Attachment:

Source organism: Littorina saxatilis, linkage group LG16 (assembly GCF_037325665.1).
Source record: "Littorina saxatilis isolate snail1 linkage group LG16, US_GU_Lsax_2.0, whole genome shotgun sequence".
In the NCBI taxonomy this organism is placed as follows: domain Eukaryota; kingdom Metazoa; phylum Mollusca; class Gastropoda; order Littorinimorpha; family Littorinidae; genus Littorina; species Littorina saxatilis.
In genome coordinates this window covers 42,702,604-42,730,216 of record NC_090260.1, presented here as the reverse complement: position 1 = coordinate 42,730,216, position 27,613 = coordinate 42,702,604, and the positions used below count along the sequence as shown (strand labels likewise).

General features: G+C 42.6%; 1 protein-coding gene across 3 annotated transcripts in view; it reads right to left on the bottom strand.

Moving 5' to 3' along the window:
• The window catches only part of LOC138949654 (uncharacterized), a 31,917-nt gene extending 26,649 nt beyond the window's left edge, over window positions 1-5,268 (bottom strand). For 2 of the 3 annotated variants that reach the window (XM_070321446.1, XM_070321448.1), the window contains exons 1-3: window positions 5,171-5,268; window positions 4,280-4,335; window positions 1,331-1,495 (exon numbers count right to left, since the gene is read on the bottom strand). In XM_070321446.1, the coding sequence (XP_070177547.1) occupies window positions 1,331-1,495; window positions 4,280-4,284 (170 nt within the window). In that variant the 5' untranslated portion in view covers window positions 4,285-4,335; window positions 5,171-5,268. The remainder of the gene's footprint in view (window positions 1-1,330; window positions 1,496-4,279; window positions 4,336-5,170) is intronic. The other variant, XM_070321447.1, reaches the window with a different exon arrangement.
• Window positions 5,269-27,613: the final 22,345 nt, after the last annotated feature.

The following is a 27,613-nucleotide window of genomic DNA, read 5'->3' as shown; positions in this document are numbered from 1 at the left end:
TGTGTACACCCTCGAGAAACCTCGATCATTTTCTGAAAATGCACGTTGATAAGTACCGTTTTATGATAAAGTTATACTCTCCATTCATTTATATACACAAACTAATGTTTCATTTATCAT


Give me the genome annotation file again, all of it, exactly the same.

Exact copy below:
Source organism: Littorina saxatilis, linkage group LG16 (assembly GCF_037325665.1).
Source record: "Littorina saxatilis isolate snail1 linkage group LG16, US_GU_Lsax_2.0, whole genome shotgun sequence".
In the NCBI taxonomy this organism is placed as follows: domain Eukaryota; kingdom Metazoa; phylum Mollusca; class Gastropoda; order Littorinimorpha; family Littorinidae; genus Littorina; species Littorina saxatilis.
In genome coordinates this window covers 42,702,604-42,730,216 of record NC_090260.1, presented here as the reverse complement: position 1 = coordinate 42,730,216, position 27,613 = coordinate 42,702,604, and the positions used below count along the sequence as shown (strand labels likewise).

General features: G+C 42.6%; 1 protein-coding gene across 3 annotated transcripts in view; it reads right to left on the bottom strand.

Moving 5' to 3' along the window:
• The window catches only part of LOC138949654 (uncharacterized), a 31,917-nt gene extending 26,649 nt beyond the window's left edge, over window positions 1-5,268 (bottom strand). For 2 of the 3 annotated variants that reach the window (XM_070321446.1, XM_070321448.1), the window contains exons 1-3: window positions 5,171-5,268; window positions 4,280-4,335; window positions 1,331-1,495 (exon numbers count right to left, since the gene is read on the bottom strand). In XM_070321446.1, the coding sequence (XP_070177547.1) occupies window positions 1,331-1,495; window positions 4,280-4,284 (170 nt within the window). In that variant the 5' untranslated portion in view covers window positions 4,285-4,335; window positions 5,171-5,268. The remainder of the gene's footprint in view (window positions 1-1,330; window positions 1,496-4,279; window positions 4,336-5,170) is intronic. The other variant, XM_070321447.1, reaches the window with a different exon arrangement.
• Window positions 5,269-27,613: the final 22,345 nt, after the last annotated feature.

The following is a 27,613-nucleotide window of genomic DNA, read 5'->3' as shown; positions in this document are numbered from 1 at the left end:
TGTGTACACCCTCGAGAAACCTCGATCATTTTCTGAAAATGCACGTTGATAAGTACCGTTTTATGATAAAGTTATACTCTCCATTCATTTATATACACAAACTAATGTTTCATTTATCAT